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Julie Day's picture

My story begins 17 years ago.  I had the most beautiful baby boy. He loved life.  He loved people.  He had big blue eyes and a big toothless grin and an even bigger heart.  He was always the one to make sure you were ok. 

As he grew, he was excited to go off to school.  He loved pre-school and Kindergarten.  He loved the social pieces of school - he had friends and life was good.  But, I started noticing that he was not as learning as fast as I thought he should be.  I began questioning his Kindergarten teacher and she told me he was fine. “Boys don’t develop as quickly as girls and he’ll catch up.” - I began hearing that a lot.  I would ask, “Does anyone else have a problem with him falling behind?” and they would reply, “He’s a boy, He’ll catch up”. School got progressively harder for him.  Even though I advocated for him, often it was a struggle.  Then I got the first letter to invite me to an IEP meeting.  The notice listed the principal, teachers, guidance counselor, special ed. on one side of the page and only me listed on the other side.  It was overwhelming to look at it and I felt alone.

As he moved through school, it got harder every year. I didn’t get a lot of support.  Then behavior started to rear its ugly head.  We went from “He’ll catch up,” to “His behavior is the cause of everything.”  No one seemed to care about what caused the behavior. 

He began to hate school and lose friends.  Life became a struggle for him. He was being told everything HE was doing wrong.  The school was not taking any responsibility for things.  I would get calls from the Assistant Principal saying “He did it again!”  I would ask “What caused it?” The response would be “I don’t know.”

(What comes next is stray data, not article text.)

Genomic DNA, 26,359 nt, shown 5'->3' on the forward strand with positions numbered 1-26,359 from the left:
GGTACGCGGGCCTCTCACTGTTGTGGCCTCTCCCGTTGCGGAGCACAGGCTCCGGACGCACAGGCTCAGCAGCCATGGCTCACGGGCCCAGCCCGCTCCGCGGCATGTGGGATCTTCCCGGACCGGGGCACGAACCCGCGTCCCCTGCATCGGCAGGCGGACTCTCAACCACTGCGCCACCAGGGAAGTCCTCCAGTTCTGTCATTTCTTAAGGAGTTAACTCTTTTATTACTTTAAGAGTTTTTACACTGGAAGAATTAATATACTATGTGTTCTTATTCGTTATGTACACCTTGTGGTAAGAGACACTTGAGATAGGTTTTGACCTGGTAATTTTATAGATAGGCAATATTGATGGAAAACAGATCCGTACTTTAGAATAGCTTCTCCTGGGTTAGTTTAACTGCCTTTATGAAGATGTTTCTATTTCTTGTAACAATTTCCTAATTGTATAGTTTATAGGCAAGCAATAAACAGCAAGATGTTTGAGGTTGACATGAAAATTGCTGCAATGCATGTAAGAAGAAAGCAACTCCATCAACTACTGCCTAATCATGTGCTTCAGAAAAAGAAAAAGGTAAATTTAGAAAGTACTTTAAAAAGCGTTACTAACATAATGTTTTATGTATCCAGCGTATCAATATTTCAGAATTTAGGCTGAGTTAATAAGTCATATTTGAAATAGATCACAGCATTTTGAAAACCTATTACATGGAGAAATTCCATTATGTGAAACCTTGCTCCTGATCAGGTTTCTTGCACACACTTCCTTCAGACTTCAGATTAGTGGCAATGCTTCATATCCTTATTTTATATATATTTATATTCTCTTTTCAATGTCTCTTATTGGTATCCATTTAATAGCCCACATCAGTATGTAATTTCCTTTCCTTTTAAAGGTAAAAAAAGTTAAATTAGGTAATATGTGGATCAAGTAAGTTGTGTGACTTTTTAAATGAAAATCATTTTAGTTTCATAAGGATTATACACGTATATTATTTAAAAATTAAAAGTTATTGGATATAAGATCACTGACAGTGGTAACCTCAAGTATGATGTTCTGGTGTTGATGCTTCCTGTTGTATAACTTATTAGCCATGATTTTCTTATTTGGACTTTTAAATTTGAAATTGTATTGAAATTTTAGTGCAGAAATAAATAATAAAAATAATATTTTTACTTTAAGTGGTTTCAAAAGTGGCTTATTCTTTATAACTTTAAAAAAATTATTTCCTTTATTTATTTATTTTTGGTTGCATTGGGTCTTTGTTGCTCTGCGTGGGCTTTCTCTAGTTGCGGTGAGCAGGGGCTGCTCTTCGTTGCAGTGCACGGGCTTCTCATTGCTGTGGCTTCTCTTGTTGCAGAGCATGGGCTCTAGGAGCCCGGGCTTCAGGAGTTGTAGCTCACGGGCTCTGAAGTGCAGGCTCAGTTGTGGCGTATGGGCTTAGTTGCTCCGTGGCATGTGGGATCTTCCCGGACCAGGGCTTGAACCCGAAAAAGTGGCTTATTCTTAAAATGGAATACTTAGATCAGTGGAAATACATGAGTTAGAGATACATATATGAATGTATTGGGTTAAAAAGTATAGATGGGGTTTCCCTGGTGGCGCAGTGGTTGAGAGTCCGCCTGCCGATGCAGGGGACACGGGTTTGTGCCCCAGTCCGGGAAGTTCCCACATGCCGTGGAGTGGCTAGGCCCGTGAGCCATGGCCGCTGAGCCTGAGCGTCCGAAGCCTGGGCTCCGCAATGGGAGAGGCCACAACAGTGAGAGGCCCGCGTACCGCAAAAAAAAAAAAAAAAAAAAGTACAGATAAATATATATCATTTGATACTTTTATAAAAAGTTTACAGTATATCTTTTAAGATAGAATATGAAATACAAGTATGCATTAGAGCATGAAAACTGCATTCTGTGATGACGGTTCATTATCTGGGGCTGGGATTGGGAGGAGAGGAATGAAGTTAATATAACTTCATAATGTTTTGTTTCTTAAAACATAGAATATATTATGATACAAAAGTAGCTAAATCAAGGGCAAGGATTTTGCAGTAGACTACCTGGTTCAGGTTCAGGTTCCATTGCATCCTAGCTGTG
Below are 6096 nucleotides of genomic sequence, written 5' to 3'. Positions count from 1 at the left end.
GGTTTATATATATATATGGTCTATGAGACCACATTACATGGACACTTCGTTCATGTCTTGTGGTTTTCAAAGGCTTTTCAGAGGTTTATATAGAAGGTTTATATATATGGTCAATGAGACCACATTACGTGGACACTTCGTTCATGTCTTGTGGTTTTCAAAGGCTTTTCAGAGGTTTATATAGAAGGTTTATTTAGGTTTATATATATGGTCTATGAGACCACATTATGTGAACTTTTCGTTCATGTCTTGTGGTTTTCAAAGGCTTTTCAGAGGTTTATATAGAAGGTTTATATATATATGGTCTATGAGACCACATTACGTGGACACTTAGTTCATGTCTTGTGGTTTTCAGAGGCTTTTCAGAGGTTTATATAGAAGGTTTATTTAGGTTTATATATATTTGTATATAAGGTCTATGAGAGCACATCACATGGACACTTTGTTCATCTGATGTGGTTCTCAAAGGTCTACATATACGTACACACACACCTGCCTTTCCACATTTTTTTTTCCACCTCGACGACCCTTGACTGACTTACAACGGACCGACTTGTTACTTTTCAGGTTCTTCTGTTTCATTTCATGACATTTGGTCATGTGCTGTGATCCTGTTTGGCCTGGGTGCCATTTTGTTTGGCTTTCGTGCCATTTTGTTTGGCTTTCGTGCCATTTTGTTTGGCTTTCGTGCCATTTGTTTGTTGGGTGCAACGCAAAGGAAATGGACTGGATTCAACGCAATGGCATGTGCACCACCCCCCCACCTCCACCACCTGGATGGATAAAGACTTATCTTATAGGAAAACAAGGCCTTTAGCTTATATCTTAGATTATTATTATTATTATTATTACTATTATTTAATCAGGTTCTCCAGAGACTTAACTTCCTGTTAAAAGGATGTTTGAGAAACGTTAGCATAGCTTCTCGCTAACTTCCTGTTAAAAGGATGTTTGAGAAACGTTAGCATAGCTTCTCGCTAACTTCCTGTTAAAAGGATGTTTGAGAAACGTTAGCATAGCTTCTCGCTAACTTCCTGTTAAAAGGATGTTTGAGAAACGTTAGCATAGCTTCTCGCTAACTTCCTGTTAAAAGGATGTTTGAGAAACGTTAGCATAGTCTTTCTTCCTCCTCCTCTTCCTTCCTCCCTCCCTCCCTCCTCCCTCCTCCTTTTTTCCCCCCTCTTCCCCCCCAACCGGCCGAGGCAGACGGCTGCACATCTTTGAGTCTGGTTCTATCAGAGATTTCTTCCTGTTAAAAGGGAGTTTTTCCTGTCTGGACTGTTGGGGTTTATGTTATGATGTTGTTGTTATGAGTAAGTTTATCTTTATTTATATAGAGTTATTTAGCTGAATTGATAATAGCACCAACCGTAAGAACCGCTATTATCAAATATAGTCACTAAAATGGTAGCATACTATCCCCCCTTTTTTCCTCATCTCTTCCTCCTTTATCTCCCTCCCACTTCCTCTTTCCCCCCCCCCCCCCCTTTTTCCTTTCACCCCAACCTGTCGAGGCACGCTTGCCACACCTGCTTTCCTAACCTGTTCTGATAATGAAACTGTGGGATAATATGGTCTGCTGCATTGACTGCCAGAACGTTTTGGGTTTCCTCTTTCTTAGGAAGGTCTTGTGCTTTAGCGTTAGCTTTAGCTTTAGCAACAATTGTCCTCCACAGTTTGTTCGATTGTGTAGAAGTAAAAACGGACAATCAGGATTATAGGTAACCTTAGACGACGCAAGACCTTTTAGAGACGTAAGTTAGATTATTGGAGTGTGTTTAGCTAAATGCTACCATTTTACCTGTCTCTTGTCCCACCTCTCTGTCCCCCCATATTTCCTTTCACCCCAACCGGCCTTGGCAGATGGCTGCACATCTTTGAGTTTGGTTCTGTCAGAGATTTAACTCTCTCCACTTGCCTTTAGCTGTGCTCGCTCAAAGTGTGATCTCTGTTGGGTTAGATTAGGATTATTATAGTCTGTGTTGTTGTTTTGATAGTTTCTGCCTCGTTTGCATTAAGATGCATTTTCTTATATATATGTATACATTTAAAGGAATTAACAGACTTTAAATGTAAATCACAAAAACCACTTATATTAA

We came to understand that when he would get overwhelmed and scared he would act out. He decided it was better to have people mad at him than to think that he was stupid.  He was not stupid…he couldn’t read.   In sixth grade he was suspended out of school 8 times.  That is where all students that have a learning disabilities should be - NOT!

My son looks perfectly normal.  He is athletic and on his good days out going.  However, he suffers from ADHD, Impulsivity and Anxiety - along with a learning disability. In 6th grade reading at a 3rd grade level.  He was not going to catch up unless something changed.

The last time he was suspended I was sitting right there with him.  When we got to my car that day he just starting crying and saying he just could not do what they were asking him to do.  Again he got suspended because of his behavior. Which was not the root problem! We made the decision together to look for a new school.

He started at a local charter school in 7th grade.  He struggled, but they worked with him to help him find solution to make school work.  He made friends and began to not hate school.  This was a kid that was lovable, outgoing and willing to work if he thought you cared.  When he arrived at the  charter school he was angry, hurt and scared. In the two years he attended he got in trouble once!  He did a very age appropriate thing that we were thrilled about.  Not because he got in trouble but because he was doing “normal” things!  

Looking back at his struggles and our lack of knowledge - I can say that knowing your child is key.  If he is upset about something that seems silly it probably is not that at all, maybe it was something that happened an hour, day or week ago. But, if you have a good relationship and can talk to your child the underlying problem usually comes out.

The one thing that used to help me was to go in his room and watch him sleep.  He was so beautiful. Remembering that feeling when he was upset was key.  Acknowledging his feelings. Acknowledging my own feelings. Living week by week, day by day, minute by minute, sometimes second by second. 

I cannot imagine my life without my son.  With all his struggle there is as much joy.  It is easy to focus on the bad but imperative to focus on the good. 

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